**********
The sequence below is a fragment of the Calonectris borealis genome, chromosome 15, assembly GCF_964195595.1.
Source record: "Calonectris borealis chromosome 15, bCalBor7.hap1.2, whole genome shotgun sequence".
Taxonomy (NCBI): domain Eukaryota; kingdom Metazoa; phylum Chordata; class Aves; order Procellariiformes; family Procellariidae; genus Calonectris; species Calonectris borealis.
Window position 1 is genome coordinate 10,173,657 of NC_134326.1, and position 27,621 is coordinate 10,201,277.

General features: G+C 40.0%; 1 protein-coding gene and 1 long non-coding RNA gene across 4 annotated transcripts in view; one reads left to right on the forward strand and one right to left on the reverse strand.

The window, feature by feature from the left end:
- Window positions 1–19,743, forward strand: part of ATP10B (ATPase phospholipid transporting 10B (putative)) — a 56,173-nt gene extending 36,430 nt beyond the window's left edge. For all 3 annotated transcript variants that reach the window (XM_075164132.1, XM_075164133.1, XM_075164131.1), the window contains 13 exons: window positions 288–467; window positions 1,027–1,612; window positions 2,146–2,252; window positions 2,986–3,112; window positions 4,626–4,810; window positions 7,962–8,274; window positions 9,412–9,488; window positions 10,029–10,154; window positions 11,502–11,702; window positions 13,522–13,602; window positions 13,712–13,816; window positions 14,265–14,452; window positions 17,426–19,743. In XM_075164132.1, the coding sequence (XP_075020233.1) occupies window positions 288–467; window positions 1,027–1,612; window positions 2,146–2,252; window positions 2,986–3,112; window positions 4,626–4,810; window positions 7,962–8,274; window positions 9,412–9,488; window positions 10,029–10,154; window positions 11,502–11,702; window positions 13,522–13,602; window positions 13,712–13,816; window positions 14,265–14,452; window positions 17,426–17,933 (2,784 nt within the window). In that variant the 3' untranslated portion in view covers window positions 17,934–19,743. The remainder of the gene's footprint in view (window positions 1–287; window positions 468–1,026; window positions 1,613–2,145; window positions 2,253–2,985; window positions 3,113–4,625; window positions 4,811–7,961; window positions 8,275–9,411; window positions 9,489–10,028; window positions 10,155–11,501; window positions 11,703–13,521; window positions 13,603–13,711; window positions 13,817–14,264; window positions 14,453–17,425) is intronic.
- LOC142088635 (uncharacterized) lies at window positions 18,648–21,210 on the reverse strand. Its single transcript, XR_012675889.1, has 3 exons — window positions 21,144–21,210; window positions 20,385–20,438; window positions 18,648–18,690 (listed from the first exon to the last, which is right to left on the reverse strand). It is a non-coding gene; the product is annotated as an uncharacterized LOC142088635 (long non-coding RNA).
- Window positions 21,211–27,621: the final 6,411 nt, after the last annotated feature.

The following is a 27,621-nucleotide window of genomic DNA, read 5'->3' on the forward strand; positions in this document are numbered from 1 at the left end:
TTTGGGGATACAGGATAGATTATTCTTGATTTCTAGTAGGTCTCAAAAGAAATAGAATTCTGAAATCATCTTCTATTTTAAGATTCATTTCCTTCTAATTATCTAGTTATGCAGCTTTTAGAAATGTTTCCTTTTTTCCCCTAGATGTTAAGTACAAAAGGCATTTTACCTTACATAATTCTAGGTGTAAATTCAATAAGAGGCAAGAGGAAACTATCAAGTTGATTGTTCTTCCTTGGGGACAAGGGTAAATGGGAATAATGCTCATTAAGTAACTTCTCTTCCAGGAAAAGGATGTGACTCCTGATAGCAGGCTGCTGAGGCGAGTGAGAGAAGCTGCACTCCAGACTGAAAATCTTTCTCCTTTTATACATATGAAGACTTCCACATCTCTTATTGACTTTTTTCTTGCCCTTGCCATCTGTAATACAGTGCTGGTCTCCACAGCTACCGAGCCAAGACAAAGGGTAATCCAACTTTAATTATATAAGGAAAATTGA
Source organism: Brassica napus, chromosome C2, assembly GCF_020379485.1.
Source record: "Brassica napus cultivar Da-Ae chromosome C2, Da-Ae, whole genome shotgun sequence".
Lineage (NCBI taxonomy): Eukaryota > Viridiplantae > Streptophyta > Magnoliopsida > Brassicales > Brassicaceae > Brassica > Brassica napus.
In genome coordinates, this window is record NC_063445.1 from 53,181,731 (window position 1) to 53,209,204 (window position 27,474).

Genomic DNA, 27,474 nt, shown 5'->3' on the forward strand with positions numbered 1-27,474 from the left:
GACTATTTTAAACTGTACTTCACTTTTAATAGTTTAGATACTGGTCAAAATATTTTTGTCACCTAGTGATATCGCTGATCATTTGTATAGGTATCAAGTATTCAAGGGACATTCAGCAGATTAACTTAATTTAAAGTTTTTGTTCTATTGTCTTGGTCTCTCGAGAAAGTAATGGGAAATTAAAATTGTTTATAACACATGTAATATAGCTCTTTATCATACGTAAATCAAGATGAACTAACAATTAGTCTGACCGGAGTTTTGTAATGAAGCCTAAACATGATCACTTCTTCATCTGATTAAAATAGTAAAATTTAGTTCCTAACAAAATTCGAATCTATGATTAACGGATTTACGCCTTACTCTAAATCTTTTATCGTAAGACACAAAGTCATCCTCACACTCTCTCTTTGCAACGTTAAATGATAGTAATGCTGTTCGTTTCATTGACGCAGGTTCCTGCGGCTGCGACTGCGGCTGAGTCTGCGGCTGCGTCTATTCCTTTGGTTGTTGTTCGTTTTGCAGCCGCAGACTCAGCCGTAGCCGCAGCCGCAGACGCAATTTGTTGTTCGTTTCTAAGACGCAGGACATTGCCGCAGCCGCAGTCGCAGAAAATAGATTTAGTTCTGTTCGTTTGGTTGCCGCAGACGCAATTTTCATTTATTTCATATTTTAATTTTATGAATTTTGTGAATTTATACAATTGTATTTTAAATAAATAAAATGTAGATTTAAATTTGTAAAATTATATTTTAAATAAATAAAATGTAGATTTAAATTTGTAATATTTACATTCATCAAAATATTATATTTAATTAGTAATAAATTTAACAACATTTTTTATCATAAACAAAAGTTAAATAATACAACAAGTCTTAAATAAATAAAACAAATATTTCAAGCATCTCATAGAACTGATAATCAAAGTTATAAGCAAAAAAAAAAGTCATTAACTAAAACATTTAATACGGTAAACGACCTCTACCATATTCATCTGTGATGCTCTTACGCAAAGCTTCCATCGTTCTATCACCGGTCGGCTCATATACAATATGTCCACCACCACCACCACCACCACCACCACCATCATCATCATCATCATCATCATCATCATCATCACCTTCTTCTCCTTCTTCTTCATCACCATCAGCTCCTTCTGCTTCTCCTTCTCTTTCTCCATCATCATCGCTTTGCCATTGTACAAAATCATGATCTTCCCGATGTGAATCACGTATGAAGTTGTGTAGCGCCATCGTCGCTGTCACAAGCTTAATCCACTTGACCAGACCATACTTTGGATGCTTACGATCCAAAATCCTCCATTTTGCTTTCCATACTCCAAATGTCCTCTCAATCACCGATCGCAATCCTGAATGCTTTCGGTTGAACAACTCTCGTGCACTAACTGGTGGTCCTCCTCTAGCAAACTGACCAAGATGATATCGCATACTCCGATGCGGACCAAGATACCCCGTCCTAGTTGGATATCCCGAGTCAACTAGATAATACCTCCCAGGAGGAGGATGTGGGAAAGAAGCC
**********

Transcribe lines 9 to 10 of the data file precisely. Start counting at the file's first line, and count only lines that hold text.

- Window positions 21,211–27,621: the final 6,411 nt, after the last annotated feature.

The following is a 27,621-nucleotide window of genomic DNA, read 5'->3' on the forward strand; positions in this document are numbered from 1 at the left end: